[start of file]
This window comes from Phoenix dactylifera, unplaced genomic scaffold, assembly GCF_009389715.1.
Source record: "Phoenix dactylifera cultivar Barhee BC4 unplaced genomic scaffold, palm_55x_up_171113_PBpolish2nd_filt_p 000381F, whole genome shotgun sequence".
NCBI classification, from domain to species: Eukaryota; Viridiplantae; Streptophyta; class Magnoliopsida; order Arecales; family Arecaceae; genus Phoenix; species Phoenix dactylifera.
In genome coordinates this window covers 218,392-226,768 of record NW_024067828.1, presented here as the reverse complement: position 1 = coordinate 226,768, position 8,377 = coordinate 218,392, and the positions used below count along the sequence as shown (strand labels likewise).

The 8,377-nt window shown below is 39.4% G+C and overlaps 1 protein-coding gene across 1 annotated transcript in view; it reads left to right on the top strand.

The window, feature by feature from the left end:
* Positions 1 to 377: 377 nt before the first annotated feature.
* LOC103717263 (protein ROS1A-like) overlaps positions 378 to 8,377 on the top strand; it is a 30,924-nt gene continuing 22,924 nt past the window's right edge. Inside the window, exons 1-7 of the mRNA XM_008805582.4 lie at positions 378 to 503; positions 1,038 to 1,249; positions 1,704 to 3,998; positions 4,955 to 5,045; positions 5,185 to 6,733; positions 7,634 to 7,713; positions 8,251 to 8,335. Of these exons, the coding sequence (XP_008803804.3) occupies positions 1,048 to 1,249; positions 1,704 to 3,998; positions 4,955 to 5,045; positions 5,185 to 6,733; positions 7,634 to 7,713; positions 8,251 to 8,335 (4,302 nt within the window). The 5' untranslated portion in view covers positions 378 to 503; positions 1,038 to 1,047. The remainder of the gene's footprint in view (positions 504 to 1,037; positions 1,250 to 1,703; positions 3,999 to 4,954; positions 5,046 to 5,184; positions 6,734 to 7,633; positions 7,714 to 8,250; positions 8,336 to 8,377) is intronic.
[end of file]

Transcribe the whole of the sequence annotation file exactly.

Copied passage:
This window comes from Phoenix dactylifera, unplaced genomic scaffold, assembly GCF_009389715.1.
Source record: "Phoenix dactylifera cultivar Barhee BC4 unplaced genomic scaffold, palm_55x_up_171113_PBpolish2nd_filt_p 000381F, whole genome shotgun sequence".
NCBI classification, from domain to species: Eukaryota; Viridiplantae; Streptophyta; class Magnoliopsida; order Arecales; family Arecaceae; genus Phoenix; species Phoenix dactylifera.
In genome coordinates this window covers 218,392-226,768 of record NW_024067828.1, presented here as the reverse complement: position 1 = coordinate 226,768, position 8,377 = coordinate 218,392, and the positions used below count along the sequence as shown (strand labels likewise).

The 8,377-nt window shown below is 39.4% G+C and overlaps 1 protein-coding gene across 1 annotated transcript in view; it reads left to right on the top strand.

The window, feature by feature from the left end:
* Positions 1 to 377: 377 nt before the first annotated feature.
* LOC103717263 (protein ROS1A-like) overlaps positions 378 to 8,377 on the top strand; it is a 30,924-nt gene continuing 22,924 nt past the window's right edge. Inside the window, exons 1-7 of the mRNA XM_008805582.4 lie at positions 378 to 503; positions 1,038 to 1,249; positions 1,704 to 3,998; positions 4,955 to 5,045; positions 5,185 to 6,733; positions 7,634 to 7,713; positions 8,251 to 8,335. Of these exons, the coding sequence (XP_008803804.3) occupies positions 1,048 to 1,249; positions 1,704 to 3,998; positions 4,955 to 5,045; positions 5,185 to 6,733; positions 7,634 to 7,713; positions 8,251 to 8,335 (4,302 nt within the window). The 5' untranslated portion in view covers positions 378 to 503; positions 1,038 to 1,047. The remainder of the gene's footprint in view (positions 504 to 1,037; positions 1,250 to 1,703; positions 3,999 to 4,954; positions 5,046 to 5,184; positions 6,734 to 7,633; positions 7,714 to 8,250; positions 8,336 to 8,377) is intronic.